This feature also allows you to consider and integrate many factors that may influence the rate of RNA polymerization for any particular gene, such as the binding of multiple transcription factors or the contribution of RNA polymerases that initiated transcription at a promoter connected to an upstream gene.

3) Third, protein-protein interactions (PPIs) that may occur on DNA, such as collisions between different polymerases, can be accounted for and simulated based on simple and explicit rules.

4) Fourth, Tabasco can be used to graphically depict the location and dynamics of individual RNA polymerase molecules transcribing DNA, providing a useful visual tool for considering genome-scale gene expression dynamics.

Tabasco Overall Simulator Structure --

Tabasco implements a modified version of the Gibson Next Reaction Method (NRM). Gibson's NRM is an exact SSA that extends Gillespie's original First Reaction method by:

1) Updating only the minimum number of reactions through the use of a dependency graph and using absolute tentative reaction times; and

2) Using an efficient data structure, the indexed priority queue, to store and sort reactions.

The NRM uses a dependency graph to determine which reactions are affected by any particular reaction's execution. In the NRM, the dependency graph is constructed only once at the start of simulation and remains unchanged afterwards.

Tabasco contains two (2) specialized classes per DNA molecule within the overall indexed priority queue that are used to track a set of dynamically generated reactions.

Each class contains a dynamic priority queue that stores the dynamically generated transcriptional and translational reactions and their tentative reaction times, as well the dependencies of any particular reaction.

The minimum tentative reaction time for all the dynamic reactions is set as the tentative reaction time of that dynamic priority queue with respect to the overall priority queue.

Tabasco Translation --

The transcribing RNA polymerase complexes also produce mRNA, which are tracked by a separate class. Since there are many more copies of RNA than DNA during simulation, and because the manufacturers were uncertain as to the importance of protein-protein interactions on the mRNA, the manufacturers chose to treat the majority of translation at the species level.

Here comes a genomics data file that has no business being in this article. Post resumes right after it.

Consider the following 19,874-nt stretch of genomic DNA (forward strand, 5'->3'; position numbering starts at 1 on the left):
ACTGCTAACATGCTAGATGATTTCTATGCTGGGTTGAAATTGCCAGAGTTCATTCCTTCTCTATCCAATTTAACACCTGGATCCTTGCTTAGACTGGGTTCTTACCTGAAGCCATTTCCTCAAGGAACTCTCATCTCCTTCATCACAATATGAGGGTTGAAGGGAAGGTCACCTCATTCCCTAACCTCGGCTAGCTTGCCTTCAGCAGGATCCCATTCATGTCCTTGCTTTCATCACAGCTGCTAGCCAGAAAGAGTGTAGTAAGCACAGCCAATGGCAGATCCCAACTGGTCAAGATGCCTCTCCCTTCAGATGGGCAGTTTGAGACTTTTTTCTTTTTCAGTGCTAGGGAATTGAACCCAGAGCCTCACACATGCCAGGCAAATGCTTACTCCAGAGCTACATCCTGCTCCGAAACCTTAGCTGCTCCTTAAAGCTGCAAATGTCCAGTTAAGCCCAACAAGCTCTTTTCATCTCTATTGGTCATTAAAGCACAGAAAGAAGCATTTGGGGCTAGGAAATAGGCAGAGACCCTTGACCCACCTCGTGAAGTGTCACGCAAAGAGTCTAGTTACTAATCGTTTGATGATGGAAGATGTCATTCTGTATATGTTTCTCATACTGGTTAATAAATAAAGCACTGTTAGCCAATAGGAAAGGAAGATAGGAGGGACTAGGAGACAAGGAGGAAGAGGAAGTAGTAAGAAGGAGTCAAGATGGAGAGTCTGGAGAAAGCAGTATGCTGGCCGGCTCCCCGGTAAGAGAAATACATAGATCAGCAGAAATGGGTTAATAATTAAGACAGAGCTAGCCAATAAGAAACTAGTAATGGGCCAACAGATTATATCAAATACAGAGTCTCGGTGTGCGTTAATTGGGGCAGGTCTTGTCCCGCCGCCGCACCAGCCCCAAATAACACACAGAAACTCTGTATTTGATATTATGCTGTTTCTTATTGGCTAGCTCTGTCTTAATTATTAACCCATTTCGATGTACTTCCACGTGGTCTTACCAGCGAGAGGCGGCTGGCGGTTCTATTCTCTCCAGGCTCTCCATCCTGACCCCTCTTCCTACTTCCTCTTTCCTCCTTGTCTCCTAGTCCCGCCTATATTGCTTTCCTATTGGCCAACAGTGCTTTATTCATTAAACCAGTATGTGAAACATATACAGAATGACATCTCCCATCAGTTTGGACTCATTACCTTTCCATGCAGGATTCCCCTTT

However, if, for example, an RNA polymerase prematurely terminates before reaching the translation stop site, the mRNA and the ribosomes translating it will Not produce functional proteins.

Thus, so long as the coding sequence is still being transcribed, one must treat all translation events at the single-molecule level as well. However, as soon as the entire coding sequence of an open reading frame is transcribed, Tabasco transitions to tracking species of mRNA molecules.

Tabasco DNA entry --

The manufacturers developed multiple models to represent DNA entry into a cell or compartment (such a step can be useful in starting a simulation of infection or transformation).

First, DNA can enter the cell via a zero-order constant reaction rate. Second, RNA polymerases have themselves been implicated as molecular motors that can drive DNA entry.

Thus, in Tabasco, RNA polymerases that reach the end of a DNA molecule that has Not yet fully entered the cell can cause DNA internalization at the rate of transcription elongation. Both of these mechanisms were used during the manufacturers’ simulation of T7 gene expression.

Tabasco Simulation, Data Output, Visualization, Code --

Tabasco is written in Java. The input file to the simulator is an XML file that describes and parameterizes the relevant genetic elements, initial conditions, and any other reactions that occur.

The visualization is created by producing images that are then merged using Quicktime® to create a movie. The source code, executables, along with documentation and instructions for use are available via the TABASCO website.

System Requirements

Contact manufacturer.


Manufacturer Web Site TABASCO

Price Contact manufacturer.

G6G Abstract Number 20639

G6G Manufacturer Number 104238